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BILD construction survey

Survey shows almost 500 projects delayed due to COVID-19

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Survey shows almost 500 projects delayed due to COVID-19

A majority of residential construction projects in the GTA have been delayed due the COVID-19 Pandemic, according to a survey from The Building Industry and Land Development Association (BILD).

BILD construction survey

The survey covered 498 active projects (276 in Toronto) representing 156,000 units at various stages of construction. These interruptions will have far reaching impacts on housing supply in an already tight market and will have negative financial impacts on government coffers.

The residential construction industry was granted essential workplace status under Ontario’s emergency orders during the COVID-19 pandemic. However, the industry was only able to complete homes that were near completion. Nevertheless, overall development and building projects across the region were delayed.

Slowed processing

“One might ask, if the building industry was granted essential workplace status, why are there new housing slowdowns,” says BILD President and CEO Dave Wilkes. “The response is a bit complicated. Disruptions to the supply chain negatively impacted the ability of the industry to secure vital building materials. Worksites had to appropriately adjust to COVID-19 protocols, as social distancing rules negatively impacted productivity and some municipalities had to adjust to working remotely. This slowed processing of planning and building applications and stalled developments and construction projects.”

The survey found that 65 per cent of projects in Toronto reported interruptions of three to six months, and 32 per cent were greater than six months. Eighty-three per cent of not yet above grade projects reported delays of three to six months, and 11 per cent are greater than six months. Eighty-five per cent of projects under construction permitted for above grade reported a delay of three to six months, and five per cent are greater than six months.

Significant losses

Altus Group estimates that these holdups will result in the loss of about 9,000 housing starts over the course of the next 18 months. This will set back occupancy of more than 8,000 units by the end of 2021, potentially exacerbating an already existing shortage of housing in Toronto, reduce construction activity and see the loss of 10,000 jobs per year.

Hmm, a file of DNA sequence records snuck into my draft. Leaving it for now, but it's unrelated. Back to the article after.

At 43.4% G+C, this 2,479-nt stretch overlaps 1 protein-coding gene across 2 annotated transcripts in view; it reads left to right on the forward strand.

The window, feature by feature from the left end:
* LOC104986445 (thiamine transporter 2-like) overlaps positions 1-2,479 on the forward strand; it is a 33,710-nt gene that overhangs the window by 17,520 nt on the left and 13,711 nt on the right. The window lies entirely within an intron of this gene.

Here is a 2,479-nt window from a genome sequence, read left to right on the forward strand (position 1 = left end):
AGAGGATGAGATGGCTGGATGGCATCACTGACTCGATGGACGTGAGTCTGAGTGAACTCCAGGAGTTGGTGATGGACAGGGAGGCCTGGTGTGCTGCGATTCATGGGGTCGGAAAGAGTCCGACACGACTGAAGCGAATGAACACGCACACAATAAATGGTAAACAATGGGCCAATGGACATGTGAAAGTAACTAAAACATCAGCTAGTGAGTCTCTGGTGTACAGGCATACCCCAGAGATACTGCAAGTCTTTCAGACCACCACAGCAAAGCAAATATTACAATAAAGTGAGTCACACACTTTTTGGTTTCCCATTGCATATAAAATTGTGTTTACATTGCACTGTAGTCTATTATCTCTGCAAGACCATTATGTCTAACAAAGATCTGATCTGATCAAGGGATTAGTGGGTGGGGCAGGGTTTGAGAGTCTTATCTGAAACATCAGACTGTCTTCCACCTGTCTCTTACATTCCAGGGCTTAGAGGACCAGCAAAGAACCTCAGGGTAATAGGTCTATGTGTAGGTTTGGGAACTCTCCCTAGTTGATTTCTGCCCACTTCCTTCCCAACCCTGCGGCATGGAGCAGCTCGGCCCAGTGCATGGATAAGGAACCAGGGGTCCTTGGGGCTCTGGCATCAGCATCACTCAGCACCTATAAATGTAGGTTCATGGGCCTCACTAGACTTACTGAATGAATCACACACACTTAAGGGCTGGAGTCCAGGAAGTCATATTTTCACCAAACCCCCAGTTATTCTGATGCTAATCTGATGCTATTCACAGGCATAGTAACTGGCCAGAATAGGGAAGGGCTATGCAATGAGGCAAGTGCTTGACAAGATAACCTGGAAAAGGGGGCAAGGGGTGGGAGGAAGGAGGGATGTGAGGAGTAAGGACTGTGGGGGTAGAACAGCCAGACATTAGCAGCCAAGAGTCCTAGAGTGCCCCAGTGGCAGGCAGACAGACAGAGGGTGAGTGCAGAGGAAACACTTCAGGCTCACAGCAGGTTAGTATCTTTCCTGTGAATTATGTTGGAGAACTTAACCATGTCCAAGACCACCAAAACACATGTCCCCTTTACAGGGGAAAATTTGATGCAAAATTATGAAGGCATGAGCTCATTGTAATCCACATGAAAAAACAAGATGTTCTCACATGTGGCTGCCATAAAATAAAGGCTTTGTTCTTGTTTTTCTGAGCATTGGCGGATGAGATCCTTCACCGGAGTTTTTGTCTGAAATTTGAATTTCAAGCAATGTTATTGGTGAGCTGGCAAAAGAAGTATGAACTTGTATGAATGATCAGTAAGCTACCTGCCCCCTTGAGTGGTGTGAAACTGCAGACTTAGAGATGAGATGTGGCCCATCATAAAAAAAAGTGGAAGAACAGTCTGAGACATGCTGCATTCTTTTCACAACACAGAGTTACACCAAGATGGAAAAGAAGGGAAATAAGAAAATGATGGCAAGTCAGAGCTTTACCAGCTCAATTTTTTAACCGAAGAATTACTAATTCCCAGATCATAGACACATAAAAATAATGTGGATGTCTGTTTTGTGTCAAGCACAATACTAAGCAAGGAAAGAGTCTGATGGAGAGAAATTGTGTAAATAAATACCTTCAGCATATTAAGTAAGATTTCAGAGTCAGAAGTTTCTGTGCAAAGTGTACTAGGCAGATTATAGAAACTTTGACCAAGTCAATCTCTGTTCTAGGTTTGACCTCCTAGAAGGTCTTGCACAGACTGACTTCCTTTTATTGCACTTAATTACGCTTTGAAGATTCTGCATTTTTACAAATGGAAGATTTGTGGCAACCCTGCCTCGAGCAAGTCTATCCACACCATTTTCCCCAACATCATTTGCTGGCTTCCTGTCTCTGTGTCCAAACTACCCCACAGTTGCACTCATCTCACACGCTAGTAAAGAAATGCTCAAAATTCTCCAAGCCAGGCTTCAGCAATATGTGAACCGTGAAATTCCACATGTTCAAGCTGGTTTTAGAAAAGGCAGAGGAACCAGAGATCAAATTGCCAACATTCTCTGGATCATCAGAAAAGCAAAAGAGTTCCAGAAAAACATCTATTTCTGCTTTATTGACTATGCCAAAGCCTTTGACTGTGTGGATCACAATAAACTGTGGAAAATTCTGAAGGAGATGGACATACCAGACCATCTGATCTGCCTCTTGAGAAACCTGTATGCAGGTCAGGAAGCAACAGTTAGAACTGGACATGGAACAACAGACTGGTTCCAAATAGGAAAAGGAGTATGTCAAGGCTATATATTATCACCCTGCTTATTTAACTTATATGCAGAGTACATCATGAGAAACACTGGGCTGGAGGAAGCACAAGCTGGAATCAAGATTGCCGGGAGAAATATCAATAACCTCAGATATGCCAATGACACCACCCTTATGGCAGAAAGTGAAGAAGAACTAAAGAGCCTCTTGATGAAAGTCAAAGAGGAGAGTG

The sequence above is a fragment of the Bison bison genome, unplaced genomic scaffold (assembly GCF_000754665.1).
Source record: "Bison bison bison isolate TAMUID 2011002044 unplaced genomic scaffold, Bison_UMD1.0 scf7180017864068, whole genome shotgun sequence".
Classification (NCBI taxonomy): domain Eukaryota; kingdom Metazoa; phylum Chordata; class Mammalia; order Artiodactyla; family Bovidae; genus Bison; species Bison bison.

“Now more than ever, all levels of government must work together to make sure that proper measures are in place to remove barriers that will unlock consumer and industry construction investments to help kick-start the economy,” adds Wilkes.


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A Return To Normal, It’s a great time to look for a new home

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A Return To Normal, It’s a great time to look for a new home

As has always been my intention for my contribution to this magazine, it is to tell the story from the sales floor. I am happy to report that after many months of slow sales in the lowrise sector, signs of life are appearing and we have seen some great openings throughout the GTA as 2018 came to a close. Markets like Brampton, Stouffville, Pickering and many other suburban communities have opened up with lineups and crowds ready and wanting to buy a new home.

Cachet Bradford
Cachet Bradford by Cachet Homes.

Sales in many of these new releases have done very well based on the absorption of the previous 12 months. What has also been nice to see, is that it is just not sales on entry level product such as townhomes and small singles, we have also seen the luxury market with homes in the multi-million dollar range selling again.

Norstar opening
October 2018 Norstar opening in Stouffville

Price levels have stabilized and purchasers are more confident that the new house market has corrected. What makes me most excited about the current state of the market is that we are seeing real people looking for a place to settle. Whether it’s to start or raise their families, people want to buy. The investors who fueled the crazy boom and sellouts in late 2016 and early 2017 have more or less disappeared.

This is not to say that lowrise preconstruction homes are not a great investment opportunity; I would say quite the opposite. With highrise preconstruction pricing hitting new heights with every new release. The continuing rental demand and pricing makes more sense in lowrise these days, certain pockets and products are a very smart place to invest these days.

I said in a previous article that pricing will not drop much lower and should increase based on the enormous costs involved with bringing a development to market and the costs of construction. A lot of the product on the market right now is being sold at a level that is below what it should be sold for; this is strictly to keep the engines moving in residential construction.

If you’re looking for a new home it is time to check out the new openings and existing communities and make that deal.

Elliott Taube is president of International Home Marketing Group, a full-service sales management and marketing firm. IHMG.ca

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